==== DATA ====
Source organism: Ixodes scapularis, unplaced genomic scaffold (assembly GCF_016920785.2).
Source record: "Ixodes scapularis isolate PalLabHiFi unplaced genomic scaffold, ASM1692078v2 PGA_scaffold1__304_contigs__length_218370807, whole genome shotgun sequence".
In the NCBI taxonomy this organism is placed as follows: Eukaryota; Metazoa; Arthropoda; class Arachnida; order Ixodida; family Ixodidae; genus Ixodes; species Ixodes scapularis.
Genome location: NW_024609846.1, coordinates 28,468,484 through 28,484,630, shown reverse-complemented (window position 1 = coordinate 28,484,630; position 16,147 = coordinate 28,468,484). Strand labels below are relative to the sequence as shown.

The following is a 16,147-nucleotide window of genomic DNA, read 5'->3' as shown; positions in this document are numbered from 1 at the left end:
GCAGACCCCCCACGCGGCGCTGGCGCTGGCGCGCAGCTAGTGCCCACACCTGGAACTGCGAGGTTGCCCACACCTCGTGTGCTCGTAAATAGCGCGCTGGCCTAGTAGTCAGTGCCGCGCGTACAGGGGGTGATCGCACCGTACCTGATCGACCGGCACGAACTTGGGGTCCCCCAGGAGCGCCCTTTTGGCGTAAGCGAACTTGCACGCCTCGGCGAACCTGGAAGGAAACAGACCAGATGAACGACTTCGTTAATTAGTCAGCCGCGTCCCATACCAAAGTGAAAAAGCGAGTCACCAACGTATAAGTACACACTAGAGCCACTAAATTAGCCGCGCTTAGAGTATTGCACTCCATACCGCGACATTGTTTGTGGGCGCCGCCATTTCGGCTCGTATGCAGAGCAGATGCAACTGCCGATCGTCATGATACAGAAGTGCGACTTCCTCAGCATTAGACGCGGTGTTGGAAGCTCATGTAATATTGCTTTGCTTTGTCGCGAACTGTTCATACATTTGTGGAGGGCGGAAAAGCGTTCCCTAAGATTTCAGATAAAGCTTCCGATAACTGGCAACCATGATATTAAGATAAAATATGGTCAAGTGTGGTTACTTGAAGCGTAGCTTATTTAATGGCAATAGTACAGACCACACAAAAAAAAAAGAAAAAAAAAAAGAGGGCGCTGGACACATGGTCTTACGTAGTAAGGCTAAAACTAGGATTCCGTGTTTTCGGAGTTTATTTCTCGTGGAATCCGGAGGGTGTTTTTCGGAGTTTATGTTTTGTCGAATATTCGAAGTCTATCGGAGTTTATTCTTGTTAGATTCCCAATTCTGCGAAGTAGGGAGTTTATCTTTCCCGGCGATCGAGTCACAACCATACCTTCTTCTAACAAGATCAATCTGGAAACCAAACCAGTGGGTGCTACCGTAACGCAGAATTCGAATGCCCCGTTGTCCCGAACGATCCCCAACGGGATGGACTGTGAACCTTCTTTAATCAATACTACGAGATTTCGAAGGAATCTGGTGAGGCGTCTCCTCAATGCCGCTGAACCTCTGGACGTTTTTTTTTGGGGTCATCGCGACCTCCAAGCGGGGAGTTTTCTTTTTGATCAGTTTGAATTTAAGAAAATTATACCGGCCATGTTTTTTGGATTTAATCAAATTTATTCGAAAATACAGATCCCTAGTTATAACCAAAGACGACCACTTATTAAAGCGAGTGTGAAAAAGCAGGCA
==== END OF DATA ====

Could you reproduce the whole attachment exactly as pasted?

Source organism: Ixodes scapularis, unplaced genomic scaffold (assembly GCF_016920785.2).
Source record: "Ixodes scapularis isolate PalLabHiFi unplaced genomic scaffold, ASM1692078v2 PGA_scaffold1__304_contigs__length_218370807, whole genome shotgun sequence".
In the NCBI taxonomy this organism is placed as follows: Eukaryota; Metazoa; Arthropoda; class Arachnida; order Ixodida; family Ixodidae; genus Ixodes; species Ixodes scapularis.
Genome location: NW_024609846.1, coordinates 28,468,484 through 28,484,630, shown reverse-complemented (window position 1 = coordinate 28,484,630; position 16,147 = coordinate 28,468,484). Strand labels below are relative to the sequence as shown.

The following is a 16,147-nucleotide window of genomic DNA, read 5'->3' as shown; positions in this document are numbered from 1 at the left end:
GCAGACCCCCCACGCGGCGCTGGCGCTGGCGCGCAGCTAGTGCCCACACCTGGAACTGCGAGGTTGCCCACACCTCGTGTGCTCGTAAATAGCGCGCTGGCCTAGTAGTCAGTGCCGCGCGTACAGGGGGTGATCGCACCGTACCTGATCGACCGGCACGAACTTGGGGTCCCCCAGGAGCGCCCTTTTGGCGTAAGCGAACTTGCACGCCTCGGCGAACCTGGAAGGAAACAGACCAGATGAACGACTTCGTTAATTAGTCAGCCGCGTCCCATACCAAAGTGAAAAAGCGAGTCACCAACGTATAAGTACACACTAGAGCCACTAAATTAGCCGCGCTTAGAGTATTGCACTCCATACCGCGACATTGTTTGTGGGCGCCGCCATTTCGGCTCGTATGCAGAGCAGATGCAACTGCCGATCGTCATGATACAGAAGTGCGACTTCCTCAGCATTAGACGCGGTGTTGGAAGCTCATGTAATATTGCTTTGCTTTGTCGCGAACTGTTCATACATTTGTGGAGGGCGGAAAAGCGTTCCCTAAGATTTCAGATAAAGCTTCCGATAACTGGCAACCATGATATTAAGATAAAATATGGTCAAGTGTGGTTACTTGAAGCGTAGCTTATTTAATGGCAATAGTACAGACCACACAAAAAAAAAAGAAAAAAAAAAAGAGGGCGCTGGACACATGGTCTTACGTAGTAAGGCTAAAACTAGGATTCCGTGTTTTCGGAGTTTATTTCTCGTGGAATCCGGAGGGTGTTTTTCGGAGTTTATGTTTTGTCGAATATTCGAAGTCTATCGGAGTTTATTCTTGTTAGATTCCCAATTCTGCGAAGTAGGGAGTTTATCTTTCCCGGCGATCGAGTCACAACCATACCTTCTTCTAACAAGATCAATCTGGAAACCAAACCAGTGGGTGCTACCGTAACGCAGAATTCGAATGCCCCGTTGTCCCGAACGATCCCCAACGGGATGGACTGTGAACCTTCTTTAATCAATACTACGAGATTTCGAAGGAATCTGGTGAGGCGTCTCCTCAATGCCGCTGAACCTCTGGACGTTTTTTTTTGGGGTCATCGCGACCTCCAAGCGGGGAGTTTTCTTTTTGATCAGTTTGAATTTAAGAAAATTATACCGGCCATGTTTTTTGGATTTAATCAAATTTATTCGAAAATACAGATCCCTAGTTATAACCAAAGACGACCACTTATTAAAGCGAGTGTGAAAAAGCAGGCA